was different to mine, and mine is different to yours. We need to feel really strong in our personal decision making because the tiniest objection can knock us off our already fragile feet if we aren’t steadfast. As a new parent, I grew increasingly reliant on my mum’s approval to the point where if she objected to anything I was doing, I was sent into a tailspin. That’s not her fault, it’s because I wasn’t strong enough to stand up and own my decision. Sharing my thought’s with my Mum on my work situation whilst on Mat Leave made me question so many times whether or not I was doing the right thing by going back. What I saw as loaded questions kept creeping in such as ‘Do you have to?’ ‘Won’t you miss her?’ ‘I’d take the redundancy’ ‘you don’t get this time back you know? and such like, all of which made me feel terrible. I know new mums are particularly hard on themselves and if it was anyone else, I’d have answered calmly and certainly and thought no more of it. But this was my mum. She must know best. And her questions were translated in my mind to the following; What was she trying to say? That I was a crap mum for going back to work? Especially because Martha was prem? How could I even think about abandoning her? Why had I had a child just for someone else to take care of her? My confidence was waning with every distorted question.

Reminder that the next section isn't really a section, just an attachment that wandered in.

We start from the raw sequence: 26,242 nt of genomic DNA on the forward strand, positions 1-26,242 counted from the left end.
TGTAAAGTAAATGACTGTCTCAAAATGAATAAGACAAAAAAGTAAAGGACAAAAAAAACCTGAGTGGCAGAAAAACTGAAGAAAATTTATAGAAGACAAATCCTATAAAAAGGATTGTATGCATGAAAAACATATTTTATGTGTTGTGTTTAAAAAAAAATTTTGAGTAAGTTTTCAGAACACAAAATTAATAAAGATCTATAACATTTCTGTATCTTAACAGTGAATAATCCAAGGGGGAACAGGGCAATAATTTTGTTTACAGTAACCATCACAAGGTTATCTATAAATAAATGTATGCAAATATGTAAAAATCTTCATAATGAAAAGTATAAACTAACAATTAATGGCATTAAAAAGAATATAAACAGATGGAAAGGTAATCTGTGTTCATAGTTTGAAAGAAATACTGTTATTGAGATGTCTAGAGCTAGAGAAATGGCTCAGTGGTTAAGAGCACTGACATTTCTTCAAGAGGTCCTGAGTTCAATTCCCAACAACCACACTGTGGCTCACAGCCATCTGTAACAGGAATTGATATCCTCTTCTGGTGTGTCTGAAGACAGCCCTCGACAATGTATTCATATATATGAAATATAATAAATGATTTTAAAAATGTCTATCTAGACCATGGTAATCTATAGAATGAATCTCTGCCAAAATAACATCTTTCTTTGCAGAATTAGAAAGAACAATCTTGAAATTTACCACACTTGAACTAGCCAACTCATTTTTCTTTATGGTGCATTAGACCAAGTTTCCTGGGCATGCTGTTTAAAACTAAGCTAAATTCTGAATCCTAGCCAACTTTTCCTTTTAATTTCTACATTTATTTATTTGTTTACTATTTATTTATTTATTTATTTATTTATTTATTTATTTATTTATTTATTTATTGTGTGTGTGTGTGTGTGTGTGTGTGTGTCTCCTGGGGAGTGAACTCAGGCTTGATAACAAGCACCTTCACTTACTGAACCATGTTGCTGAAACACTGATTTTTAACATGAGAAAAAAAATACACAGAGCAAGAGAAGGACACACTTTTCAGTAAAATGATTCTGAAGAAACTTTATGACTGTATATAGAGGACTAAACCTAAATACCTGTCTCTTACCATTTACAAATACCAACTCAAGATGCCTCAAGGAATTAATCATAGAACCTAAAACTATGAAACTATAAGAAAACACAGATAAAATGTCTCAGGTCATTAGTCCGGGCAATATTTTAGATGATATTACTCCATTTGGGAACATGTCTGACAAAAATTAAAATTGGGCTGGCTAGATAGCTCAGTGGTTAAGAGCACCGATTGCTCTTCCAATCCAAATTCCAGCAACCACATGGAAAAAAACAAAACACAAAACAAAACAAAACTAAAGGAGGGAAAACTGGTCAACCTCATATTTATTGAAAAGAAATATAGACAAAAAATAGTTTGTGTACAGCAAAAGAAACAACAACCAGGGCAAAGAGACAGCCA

This was going to be a lot tougher than I thought. And if I was going to do what I knew my heart and head were telling me to do, I was going to have to toughen up; be defiant in the decisions Nick and I had made for our family and stop listening so much to other people. More importantly to stop measuring myself against other people’s expectations. I owed it to Martha to be the best Mum I could be, and that meant finding a way for me to be at peace with the choices I made regardless of what people thought. Realising this was a turning point for me and one which put a new spring in my step, a confident spring.
By June, I had secured a new post with The Council as a Freedom of Information and Data Protection Officer. I had enrolled Martha in a lovely nursery part time in the village of Blackrod; an old grammar school which was Forest School accredited meaning that the children were encouraged to learn outdoors, something important to us as at the time we were living in a flat with no garden. October was looming and as the seasons changed, our routine was about to change with it. I have always loved Autumn. There’s something magical about the leaves crisp under your feet, the bite in the air, the early evening street lights and the home fires burning. It reminds me of going back to school after the summer break, wearing new shoes, with a new coat and a pencil case, a new teacher, new text books… A new beginning. A new mum with a new job.